Grazing conflict with Angola on Ndeitunga’s agenda

Sebastian Ndeitunga

Newly appointed Ohangwena governor Sebastian Ndeitunga says he will plead with the Angolan government to allow Namibian farmers to continue letting their cattle graze in the neighbouring country.

“We have a problem of grazing land in our country and we depend on Angola for grazing land. I will plead with them to not tighten the belt [sic], but to forgive those who have wronged them,” he says.

“Angola and Namibia are one. Angola has assisted us for a long time, even before independence. They must not punish everyone, but those who have broken the law,” the governor says.

Oukwanyama Traditional Authority spokesperson Andrew Naikaku says the traditional leadership does not want people disrespecting other countries’ laws.

“Farmers must just adhere to the laws. We understand that they even erected fences in that country, which is illegal and should not be accepted. We are not in agreement with that,” he says.

Naikaku says the Angolan government has for years allowed Namibians to graze in their country and urges farmers to avoid breaking the laws.


Ndeitunga also calls on residents of his region to cultivate and produce food while there is still rain.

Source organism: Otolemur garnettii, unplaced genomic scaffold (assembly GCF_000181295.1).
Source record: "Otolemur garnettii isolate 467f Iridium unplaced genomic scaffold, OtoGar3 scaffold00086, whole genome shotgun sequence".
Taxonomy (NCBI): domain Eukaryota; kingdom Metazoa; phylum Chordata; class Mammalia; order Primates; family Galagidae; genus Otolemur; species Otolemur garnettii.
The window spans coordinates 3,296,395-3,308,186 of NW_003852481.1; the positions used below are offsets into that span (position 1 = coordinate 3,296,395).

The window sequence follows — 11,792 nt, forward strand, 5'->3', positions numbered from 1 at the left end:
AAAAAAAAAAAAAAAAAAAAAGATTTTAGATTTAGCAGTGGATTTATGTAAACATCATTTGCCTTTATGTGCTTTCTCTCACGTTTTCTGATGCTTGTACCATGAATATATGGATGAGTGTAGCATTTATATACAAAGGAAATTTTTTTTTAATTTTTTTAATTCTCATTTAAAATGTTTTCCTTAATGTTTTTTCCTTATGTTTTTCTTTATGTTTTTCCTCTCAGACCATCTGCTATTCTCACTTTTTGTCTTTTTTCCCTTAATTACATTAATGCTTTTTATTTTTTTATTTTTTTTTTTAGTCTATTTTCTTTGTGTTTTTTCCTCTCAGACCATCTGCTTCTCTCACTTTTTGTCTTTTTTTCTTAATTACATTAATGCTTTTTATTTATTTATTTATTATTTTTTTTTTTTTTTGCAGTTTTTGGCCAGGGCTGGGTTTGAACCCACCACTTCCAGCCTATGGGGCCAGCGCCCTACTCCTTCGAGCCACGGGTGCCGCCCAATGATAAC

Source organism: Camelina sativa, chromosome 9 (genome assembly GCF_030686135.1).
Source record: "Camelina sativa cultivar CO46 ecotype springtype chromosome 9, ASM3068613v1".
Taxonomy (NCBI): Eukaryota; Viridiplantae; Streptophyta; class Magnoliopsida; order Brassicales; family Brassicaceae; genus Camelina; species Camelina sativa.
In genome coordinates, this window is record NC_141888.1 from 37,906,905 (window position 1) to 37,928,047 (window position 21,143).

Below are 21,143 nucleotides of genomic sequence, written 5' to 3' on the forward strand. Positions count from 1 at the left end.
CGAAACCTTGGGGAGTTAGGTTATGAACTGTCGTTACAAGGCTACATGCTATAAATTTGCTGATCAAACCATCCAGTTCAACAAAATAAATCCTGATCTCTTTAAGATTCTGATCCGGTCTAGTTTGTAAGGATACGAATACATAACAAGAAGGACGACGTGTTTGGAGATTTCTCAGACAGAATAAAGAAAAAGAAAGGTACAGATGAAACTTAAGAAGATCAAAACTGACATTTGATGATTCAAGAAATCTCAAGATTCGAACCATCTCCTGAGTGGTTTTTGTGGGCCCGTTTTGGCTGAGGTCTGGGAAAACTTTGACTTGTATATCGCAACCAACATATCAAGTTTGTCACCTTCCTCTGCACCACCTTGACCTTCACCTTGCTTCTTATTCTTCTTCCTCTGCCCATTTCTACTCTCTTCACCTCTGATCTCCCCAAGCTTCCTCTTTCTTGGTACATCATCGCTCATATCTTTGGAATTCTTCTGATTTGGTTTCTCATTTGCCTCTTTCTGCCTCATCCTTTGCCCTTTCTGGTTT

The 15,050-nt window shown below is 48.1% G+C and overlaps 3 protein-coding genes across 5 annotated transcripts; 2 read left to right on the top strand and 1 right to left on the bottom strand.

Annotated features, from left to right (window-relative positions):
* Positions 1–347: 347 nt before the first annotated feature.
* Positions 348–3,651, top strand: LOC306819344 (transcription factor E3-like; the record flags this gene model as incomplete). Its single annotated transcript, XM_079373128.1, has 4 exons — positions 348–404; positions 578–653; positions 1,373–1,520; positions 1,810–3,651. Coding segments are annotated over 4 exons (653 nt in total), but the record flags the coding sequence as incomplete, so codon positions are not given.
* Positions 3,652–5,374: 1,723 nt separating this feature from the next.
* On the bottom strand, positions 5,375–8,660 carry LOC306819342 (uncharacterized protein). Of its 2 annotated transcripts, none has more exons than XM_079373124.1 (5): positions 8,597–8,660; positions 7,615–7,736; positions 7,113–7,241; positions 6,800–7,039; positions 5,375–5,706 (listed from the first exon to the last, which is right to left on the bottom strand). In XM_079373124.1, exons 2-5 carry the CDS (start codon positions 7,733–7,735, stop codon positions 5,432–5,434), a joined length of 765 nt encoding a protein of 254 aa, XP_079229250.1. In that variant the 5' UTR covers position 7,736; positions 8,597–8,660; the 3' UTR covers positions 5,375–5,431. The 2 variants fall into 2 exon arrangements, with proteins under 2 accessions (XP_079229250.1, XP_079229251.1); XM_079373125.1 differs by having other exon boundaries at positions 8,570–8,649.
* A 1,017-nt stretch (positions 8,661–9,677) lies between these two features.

“I want to request the Ministry of Agriculture, Water and Land Reform, especially the department responsible for seeds and tractor distribution, to make sure these things are delivered at their respective destinations,” he says.

Ndeitunga says residents have complained to his office that no seeds or tractors have been made available yet.

“While advocating this, the bars and cuca shops must please close as we work on these fields. Hunger can only be defeated if we work. We can’t be fed every time like birds by the government, while there is good rainfall,” he says.

Omusati regional governor Erginus Endjala has encouraged residents of his region to cultivate, saying the region has received 42 tractors from the government.

“Each constituency will have five tractors. This will make work easy, and everyone will be assisted fast, which will result in a good harvest,” he says.

The governor requested with residents to close cuca shops during working hours.

“We will confiscate liquor licences if found open while people are working. We are tired of the government providing drought relief every year even when there was good rainfall,” Endjala says.

During a courtesy visit by Ndeitunga to Oukwanyama Queen Martha Mwadinomho Kristian Nelumbu on Monday, Nelumbu said people who are not cultivating their fields should be reported and should not receive drought-relief food.

She said despite the rains she is still concerned about seeing people sitting at cuca shops consuming alcohol and neglecting their fields.

“These are the same people who will come to the government and claim they are starving, but they do not want to do anything,” Nelumbu said.

Naikaku yesterday told The Namibian: “She said headmen must take note of these farmers’, who are not cultivating their fields and report them so that they do not get drought-relief food when the time comes.”

For the past weeks, the northern parts of the country have received continuous rainfall, resulting in many farmers starting cultivating their fields.

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